India gives itself a mission to develop a 1000-qubit quantum computer in just eight years

$730 million plan includes secure quantum comms, the sort of thing you need when you live next door to China

India’s government has signed off on a ₹6003.65 crore ($730 million) plan to make the nation a quantum computing and communications power by the year 2031.

The National Quantum Mission (NQM) aims to deliver intermediate scale quantum computers with 50-1000 physical qubits within eight years.

Doing so would be a mighty achievement but would not represent a quantum leap: IBM’s Osprey quantum computer boasts 433 qubits, and big blue plans a machine powered by over 4,000 qubits by 2025.

Despite the NQM’s targets not placing it on top of global rankings in terms of sheer quantum processing power, the Mission’s aim is to “make India one of the leading nations in the development of Quantum Technologies & Applications (QTA).”

The program therefore includes work on other quantum tech, including satellite based secure quantum communications between ground stations over a range of 2000 kilometers within India, long distance secure quantum communications with other countries, inter-city quantum key distribution over 2000 km, and a multi-node quantum network with quantum memories.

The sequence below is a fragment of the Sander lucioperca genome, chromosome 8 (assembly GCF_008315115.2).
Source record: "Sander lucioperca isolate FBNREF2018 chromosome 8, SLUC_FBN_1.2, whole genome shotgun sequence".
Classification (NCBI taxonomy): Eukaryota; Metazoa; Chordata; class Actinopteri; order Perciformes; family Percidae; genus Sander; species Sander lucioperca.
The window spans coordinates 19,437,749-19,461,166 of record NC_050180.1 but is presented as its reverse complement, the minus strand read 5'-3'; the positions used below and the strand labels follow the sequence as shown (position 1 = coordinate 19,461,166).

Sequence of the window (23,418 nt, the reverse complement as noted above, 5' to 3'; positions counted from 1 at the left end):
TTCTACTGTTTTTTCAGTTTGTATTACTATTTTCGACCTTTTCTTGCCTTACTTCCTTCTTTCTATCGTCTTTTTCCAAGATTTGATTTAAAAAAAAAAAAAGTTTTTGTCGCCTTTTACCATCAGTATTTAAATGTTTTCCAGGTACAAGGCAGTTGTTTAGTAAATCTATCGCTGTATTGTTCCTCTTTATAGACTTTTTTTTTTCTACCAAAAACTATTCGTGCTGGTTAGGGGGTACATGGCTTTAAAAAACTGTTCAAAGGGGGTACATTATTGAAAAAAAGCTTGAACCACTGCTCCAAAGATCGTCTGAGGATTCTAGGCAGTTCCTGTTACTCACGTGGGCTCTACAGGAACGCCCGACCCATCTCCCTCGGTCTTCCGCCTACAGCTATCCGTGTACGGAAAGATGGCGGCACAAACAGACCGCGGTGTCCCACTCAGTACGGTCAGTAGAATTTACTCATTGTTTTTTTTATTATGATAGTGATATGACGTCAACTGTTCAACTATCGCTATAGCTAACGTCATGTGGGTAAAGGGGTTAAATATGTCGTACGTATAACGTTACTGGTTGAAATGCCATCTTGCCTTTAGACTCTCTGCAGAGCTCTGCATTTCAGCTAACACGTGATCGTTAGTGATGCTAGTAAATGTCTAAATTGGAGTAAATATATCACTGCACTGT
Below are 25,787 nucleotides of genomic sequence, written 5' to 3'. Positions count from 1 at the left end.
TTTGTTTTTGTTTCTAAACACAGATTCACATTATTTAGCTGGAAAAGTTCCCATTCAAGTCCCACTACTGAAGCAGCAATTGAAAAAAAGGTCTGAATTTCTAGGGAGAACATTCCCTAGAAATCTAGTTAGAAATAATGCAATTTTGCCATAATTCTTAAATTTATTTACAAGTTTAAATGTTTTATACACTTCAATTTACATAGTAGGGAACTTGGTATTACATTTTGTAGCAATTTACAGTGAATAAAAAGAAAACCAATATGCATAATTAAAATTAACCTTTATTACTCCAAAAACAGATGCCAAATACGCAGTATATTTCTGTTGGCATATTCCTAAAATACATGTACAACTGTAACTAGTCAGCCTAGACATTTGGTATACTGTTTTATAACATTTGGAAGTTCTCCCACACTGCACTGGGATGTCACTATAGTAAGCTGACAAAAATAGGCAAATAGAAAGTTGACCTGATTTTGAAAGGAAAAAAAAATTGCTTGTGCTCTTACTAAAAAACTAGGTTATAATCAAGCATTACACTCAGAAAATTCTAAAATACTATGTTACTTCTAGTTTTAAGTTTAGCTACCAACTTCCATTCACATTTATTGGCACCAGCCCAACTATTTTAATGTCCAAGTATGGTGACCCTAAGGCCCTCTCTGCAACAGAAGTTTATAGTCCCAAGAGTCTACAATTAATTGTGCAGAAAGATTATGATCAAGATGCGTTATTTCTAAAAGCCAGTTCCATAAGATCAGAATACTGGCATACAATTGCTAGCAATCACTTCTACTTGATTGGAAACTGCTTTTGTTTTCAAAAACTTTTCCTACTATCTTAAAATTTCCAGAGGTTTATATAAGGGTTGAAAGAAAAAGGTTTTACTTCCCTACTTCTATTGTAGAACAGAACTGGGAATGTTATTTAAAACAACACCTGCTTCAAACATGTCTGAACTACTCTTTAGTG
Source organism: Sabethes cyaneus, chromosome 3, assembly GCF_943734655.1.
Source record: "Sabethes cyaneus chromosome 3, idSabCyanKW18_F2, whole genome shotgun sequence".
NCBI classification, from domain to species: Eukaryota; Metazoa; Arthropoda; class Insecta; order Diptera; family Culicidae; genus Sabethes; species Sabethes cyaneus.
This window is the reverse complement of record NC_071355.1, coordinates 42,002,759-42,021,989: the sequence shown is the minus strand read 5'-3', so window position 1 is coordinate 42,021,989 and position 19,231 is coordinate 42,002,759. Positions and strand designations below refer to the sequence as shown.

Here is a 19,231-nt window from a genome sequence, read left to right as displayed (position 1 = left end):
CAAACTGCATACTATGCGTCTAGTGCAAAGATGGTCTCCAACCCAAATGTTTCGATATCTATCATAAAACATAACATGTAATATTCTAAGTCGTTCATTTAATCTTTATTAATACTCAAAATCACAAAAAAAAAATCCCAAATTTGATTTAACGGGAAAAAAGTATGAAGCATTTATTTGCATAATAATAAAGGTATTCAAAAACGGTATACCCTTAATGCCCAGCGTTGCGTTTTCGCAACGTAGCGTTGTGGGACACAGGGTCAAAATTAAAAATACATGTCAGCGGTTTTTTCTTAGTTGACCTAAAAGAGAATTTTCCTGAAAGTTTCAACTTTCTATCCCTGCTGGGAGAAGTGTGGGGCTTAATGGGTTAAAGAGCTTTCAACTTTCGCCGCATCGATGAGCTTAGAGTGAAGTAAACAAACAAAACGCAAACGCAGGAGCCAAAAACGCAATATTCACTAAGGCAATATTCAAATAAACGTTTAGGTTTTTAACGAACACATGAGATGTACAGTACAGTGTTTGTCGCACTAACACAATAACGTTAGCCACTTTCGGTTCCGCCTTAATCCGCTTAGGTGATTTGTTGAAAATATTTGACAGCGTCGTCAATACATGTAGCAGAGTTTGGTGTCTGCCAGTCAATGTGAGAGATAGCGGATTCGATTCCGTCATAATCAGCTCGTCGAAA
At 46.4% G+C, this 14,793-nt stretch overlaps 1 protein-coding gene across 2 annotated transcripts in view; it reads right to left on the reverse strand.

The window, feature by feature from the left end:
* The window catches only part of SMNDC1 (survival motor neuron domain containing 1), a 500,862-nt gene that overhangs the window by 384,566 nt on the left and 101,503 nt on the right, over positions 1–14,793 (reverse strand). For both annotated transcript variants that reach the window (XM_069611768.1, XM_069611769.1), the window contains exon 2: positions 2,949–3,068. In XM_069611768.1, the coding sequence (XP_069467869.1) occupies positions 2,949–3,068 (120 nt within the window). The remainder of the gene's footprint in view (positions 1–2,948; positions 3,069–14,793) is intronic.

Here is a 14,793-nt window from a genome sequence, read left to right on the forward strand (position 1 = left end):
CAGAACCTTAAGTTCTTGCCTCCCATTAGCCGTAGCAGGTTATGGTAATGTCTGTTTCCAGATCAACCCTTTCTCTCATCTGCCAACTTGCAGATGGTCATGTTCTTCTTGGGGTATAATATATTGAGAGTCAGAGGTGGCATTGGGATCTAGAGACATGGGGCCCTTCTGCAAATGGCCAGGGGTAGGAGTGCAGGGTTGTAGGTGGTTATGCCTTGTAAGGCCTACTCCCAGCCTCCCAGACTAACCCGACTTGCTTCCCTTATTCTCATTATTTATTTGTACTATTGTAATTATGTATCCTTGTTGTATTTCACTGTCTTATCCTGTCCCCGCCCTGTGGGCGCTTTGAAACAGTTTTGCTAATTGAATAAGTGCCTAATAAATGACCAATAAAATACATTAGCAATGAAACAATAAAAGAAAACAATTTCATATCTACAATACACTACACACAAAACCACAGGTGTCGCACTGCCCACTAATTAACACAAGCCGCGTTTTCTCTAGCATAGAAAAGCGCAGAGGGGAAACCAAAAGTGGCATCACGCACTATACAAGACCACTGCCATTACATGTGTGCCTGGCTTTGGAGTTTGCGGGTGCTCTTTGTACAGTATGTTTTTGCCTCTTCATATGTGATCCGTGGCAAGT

That’s a big improvement on India’s current QKD capability of sharing keys over distances up to 150km, as announced in 2022.

Quantum networks are, in theory, far harder to snoop on than existing techs. Quantum key distribution also enhances security by sharing encryption keys on theoretically undetectable channels.

India’s tech initiatives nearly always have exports of tech and services as one goal. National security is also never far from the Indian government’s thoughts. That matters in the field of quantum computing because other nations are prioritizing the tech because, like China, they see its potentialto obliterate classical encryption and therefore expose their rivals’ and enemies’ secrets.

India’s government knows it needs to develop sovereign capacity to ensure it’s not left in a position of weakness.

The Mission will also benefit industry, as it includes plans to develop “magnetometers with high sensitivity in atomic systems and Atomic Clocks for precision timing, communications and navigation. It will also support design and synthesis of quantum materials such as superconductors, novel semiconductor structures and topological materials for fabrication of quantum devices.”

Also on the agenda are single photon sources/detectors, entangled photon sources for quantum communications, sensing and metrological applications. ®

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